Shank reportedly told workers that Curry, the UAW Secretary-Treasurer and head of the union’s Heavy Truck Department, claimed he “didn’t want people out of work hurting for money and if the contract got voted down on May 16, we would just go on strike again.” Shank told the workers that local officials really wanted to continue the strike until a vote on the deal, but Curry escorted them out of the negotiating session in Charlotte, North Carolina and told them in no uncertain terms that the Volvo workers were going back to work.

Such a flagrant violation of the democratic rights of rank-and-file workers has long been the modus operandi of the gangsters who run the UAW. Curry shut down the 2019 strike of Mack-Volvo workers in a similar fashion. The UAW is notorious for using intimidation, lies and ballot stuffing to push through sweetheart contracts, and its leaders, including the last two presidents, have been indicted for taking company bribes and embezzling union funds.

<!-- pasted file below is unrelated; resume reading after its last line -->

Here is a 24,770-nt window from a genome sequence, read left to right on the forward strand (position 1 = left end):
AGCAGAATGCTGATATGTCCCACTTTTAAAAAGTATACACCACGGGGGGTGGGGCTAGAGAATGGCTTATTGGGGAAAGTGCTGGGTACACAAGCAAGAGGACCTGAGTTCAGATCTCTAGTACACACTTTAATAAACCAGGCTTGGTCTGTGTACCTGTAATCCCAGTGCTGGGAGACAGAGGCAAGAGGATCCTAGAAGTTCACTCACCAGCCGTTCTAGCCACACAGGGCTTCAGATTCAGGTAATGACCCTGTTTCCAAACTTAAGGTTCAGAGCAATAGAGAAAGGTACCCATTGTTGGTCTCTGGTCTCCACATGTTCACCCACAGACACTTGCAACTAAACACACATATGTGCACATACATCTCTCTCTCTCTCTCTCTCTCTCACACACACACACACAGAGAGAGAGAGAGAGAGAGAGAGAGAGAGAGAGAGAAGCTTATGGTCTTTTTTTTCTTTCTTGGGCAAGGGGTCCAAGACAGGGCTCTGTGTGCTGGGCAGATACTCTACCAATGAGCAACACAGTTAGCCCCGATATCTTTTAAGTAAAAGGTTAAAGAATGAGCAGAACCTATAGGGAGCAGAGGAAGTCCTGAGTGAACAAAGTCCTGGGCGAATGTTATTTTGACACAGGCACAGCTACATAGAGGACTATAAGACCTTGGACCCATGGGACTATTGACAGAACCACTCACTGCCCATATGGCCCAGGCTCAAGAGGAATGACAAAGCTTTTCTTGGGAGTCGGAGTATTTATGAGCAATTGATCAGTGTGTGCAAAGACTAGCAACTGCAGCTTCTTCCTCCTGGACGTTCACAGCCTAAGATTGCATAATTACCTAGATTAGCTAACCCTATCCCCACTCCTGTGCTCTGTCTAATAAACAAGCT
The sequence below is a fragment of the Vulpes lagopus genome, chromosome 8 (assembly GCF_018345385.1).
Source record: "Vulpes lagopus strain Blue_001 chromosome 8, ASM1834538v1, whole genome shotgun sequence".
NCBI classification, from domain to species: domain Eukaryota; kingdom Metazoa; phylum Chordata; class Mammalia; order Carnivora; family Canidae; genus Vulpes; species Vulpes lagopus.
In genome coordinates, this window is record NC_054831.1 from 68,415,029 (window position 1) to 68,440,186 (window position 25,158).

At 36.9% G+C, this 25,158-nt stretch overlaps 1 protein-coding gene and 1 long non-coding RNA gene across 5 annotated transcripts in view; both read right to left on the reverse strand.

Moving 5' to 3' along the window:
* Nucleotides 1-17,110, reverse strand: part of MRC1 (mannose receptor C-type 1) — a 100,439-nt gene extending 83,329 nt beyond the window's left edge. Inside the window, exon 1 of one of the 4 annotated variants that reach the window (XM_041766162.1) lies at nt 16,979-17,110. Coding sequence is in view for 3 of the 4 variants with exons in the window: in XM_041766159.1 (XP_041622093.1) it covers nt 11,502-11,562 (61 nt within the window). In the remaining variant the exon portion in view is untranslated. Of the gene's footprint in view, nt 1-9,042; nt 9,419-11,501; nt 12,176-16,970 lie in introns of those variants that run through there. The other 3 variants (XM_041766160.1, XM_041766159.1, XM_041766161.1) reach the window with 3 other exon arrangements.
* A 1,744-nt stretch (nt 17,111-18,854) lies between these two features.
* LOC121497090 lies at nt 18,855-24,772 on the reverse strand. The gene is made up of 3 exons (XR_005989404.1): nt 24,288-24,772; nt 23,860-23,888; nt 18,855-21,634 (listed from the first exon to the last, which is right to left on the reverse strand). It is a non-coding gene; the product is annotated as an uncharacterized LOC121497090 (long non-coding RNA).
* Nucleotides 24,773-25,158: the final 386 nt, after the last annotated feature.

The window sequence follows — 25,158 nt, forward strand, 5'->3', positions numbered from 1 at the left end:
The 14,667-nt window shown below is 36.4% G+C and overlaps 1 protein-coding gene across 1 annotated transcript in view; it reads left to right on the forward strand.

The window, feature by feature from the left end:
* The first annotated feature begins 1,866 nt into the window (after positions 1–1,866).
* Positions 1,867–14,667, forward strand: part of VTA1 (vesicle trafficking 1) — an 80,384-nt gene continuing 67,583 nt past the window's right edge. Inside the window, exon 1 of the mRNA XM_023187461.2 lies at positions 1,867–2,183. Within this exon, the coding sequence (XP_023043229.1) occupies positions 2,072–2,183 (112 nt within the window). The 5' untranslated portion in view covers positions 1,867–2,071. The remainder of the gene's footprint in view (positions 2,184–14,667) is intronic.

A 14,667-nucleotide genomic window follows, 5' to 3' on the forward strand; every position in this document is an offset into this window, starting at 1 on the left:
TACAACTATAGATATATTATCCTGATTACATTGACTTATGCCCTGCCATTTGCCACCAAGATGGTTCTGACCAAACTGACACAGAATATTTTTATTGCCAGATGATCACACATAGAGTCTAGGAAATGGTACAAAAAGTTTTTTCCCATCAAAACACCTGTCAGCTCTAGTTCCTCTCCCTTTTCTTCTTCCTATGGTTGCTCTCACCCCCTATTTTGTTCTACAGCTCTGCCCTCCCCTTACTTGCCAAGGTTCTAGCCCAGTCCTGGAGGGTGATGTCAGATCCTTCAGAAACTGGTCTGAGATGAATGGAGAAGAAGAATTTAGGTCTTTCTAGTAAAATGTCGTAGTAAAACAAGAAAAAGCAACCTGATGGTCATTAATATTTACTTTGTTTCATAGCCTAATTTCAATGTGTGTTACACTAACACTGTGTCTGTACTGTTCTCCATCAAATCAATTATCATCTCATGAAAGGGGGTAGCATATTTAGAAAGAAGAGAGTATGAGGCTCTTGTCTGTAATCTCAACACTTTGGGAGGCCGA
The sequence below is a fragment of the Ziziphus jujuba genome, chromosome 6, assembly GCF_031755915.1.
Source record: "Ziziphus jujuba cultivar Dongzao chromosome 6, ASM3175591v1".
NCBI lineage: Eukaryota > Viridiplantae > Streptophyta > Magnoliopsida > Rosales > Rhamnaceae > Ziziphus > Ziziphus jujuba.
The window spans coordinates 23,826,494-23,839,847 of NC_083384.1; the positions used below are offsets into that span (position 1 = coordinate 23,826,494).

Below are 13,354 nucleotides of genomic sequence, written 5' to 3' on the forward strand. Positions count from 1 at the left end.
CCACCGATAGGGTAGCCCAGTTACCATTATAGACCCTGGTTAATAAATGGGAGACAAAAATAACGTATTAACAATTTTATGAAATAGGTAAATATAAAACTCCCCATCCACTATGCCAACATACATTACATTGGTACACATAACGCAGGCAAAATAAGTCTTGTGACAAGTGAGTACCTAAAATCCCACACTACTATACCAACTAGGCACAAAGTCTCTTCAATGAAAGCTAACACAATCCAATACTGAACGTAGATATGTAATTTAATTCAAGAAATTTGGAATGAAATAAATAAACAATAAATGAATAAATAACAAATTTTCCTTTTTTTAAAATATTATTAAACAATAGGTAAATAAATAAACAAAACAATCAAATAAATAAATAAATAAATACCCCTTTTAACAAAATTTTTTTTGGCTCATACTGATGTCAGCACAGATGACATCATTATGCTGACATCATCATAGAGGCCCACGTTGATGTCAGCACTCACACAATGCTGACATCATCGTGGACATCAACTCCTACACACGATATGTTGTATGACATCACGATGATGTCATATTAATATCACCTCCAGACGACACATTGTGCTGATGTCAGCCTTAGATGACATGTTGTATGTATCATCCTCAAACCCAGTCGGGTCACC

In 2008, the UAW betrayed an eight-week strike by Volvo workers and agreed to a multitier wage system modeled on the one it imposed on autoworkers the year before. The last three UAW contracts have helped Volvo reduce its labor costs by at least 25 percent.

But the Local 2069 officials are no innocents. They have done the bidding of the company and the UAW International for years, including agreeing to scrap hundreds of grievances over unpaid overtime, leading to the loss of some $2 million for workers. Blondino, Shank and the rest of the local leadership are just as frightened by the prospect of Volvo workers breaking free from the grip of the UAW to fight for their livelihoods.